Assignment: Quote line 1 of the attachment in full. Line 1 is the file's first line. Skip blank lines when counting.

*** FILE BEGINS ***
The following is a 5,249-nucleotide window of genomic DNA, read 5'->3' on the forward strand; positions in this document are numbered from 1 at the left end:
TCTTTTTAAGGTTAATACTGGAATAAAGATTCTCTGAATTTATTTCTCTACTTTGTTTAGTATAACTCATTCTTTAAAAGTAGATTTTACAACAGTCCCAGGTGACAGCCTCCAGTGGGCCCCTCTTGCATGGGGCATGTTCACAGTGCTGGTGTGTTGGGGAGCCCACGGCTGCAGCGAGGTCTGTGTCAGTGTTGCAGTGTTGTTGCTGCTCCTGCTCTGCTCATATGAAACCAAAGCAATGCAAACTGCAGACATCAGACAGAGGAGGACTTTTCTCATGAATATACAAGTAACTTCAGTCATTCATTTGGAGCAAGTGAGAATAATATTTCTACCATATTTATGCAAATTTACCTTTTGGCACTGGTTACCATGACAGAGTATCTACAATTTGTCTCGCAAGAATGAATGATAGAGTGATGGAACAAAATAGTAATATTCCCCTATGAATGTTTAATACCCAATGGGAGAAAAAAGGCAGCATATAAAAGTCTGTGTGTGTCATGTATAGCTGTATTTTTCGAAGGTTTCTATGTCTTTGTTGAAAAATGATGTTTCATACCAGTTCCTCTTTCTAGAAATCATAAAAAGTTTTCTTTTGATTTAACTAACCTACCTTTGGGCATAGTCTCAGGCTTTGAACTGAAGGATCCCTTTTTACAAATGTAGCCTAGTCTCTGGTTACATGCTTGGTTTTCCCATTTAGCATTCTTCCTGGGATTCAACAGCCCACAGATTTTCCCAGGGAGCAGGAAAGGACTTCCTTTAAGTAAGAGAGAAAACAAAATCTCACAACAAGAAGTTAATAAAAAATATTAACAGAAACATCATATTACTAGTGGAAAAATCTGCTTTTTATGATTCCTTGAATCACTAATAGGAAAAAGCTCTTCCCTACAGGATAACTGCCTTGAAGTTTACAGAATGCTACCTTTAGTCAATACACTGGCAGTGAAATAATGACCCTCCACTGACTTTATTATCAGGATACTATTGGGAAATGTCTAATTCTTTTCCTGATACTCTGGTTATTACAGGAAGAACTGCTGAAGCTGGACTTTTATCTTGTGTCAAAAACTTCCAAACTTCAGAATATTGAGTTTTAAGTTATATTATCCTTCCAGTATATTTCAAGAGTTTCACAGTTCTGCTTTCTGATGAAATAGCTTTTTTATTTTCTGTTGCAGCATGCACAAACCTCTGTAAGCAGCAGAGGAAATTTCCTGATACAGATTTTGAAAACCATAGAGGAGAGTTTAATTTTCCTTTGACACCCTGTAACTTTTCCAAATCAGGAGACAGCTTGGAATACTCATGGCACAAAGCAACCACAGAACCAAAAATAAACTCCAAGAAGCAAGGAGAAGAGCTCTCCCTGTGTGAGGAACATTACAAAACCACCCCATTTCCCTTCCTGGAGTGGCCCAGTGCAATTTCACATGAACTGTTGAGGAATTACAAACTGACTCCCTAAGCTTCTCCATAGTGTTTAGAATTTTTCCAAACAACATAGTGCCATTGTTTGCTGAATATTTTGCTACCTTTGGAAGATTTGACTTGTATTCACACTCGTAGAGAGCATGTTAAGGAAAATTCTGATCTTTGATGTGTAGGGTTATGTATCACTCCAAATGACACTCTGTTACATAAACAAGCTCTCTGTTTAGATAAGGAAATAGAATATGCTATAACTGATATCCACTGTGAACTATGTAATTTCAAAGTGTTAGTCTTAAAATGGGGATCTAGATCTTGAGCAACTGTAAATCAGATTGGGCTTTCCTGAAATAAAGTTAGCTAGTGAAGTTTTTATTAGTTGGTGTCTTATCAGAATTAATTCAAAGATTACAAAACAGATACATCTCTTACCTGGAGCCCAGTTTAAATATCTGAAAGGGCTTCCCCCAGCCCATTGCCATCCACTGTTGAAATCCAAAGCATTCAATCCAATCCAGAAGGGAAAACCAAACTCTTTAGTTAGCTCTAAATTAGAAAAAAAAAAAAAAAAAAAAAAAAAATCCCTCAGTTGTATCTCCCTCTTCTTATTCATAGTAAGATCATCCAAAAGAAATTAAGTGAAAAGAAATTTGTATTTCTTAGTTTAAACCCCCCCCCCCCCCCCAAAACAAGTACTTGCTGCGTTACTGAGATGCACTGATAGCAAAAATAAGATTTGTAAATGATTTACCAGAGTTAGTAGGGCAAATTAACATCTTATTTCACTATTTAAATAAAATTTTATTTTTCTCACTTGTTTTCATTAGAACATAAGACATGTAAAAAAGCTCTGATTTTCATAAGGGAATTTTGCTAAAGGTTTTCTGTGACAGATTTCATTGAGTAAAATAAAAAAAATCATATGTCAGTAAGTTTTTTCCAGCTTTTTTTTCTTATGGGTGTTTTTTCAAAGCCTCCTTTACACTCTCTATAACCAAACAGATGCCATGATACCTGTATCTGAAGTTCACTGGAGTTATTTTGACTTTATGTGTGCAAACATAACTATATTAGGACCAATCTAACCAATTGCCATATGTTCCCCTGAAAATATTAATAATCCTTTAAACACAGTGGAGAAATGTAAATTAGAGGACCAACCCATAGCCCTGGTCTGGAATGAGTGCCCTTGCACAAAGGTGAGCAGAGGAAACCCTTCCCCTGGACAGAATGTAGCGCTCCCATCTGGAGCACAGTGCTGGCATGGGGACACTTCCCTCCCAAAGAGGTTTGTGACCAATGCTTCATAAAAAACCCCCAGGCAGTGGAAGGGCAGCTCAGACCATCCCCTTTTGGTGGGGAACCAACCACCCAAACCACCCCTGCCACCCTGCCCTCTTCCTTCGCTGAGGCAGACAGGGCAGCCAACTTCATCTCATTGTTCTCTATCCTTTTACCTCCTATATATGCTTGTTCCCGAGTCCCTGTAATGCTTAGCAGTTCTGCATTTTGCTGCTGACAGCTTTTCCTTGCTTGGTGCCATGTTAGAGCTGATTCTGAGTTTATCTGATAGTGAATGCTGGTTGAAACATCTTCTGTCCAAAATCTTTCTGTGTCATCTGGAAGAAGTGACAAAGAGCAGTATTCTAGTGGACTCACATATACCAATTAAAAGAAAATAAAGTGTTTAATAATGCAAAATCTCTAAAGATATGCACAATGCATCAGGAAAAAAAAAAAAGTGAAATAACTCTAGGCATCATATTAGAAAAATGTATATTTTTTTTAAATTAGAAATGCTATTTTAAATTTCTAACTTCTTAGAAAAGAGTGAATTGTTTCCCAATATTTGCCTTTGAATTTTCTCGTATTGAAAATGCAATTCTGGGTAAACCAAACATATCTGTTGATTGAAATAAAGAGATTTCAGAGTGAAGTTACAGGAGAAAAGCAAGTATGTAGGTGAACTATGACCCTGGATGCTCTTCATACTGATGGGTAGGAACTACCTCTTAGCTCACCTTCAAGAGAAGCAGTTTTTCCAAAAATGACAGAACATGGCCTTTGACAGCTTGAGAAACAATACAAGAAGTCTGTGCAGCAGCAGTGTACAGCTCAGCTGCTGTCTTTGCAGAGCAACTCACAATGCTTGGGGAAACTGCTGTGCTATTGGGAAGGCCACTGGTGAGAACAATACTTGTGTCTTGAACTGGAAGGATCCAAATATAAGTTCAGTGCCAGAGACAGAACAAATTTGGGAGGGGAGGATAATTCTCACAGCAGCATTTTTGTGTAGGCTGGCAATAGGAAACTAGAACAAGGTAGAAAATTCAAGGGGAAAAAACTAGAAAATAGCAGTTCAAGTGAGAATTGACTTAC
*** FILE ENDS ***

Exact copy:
The following is a 5,249-nucleotide window of genomic DNA, read 5'->3' on the forward strand; positions in this document are numbered from 1 at the left end: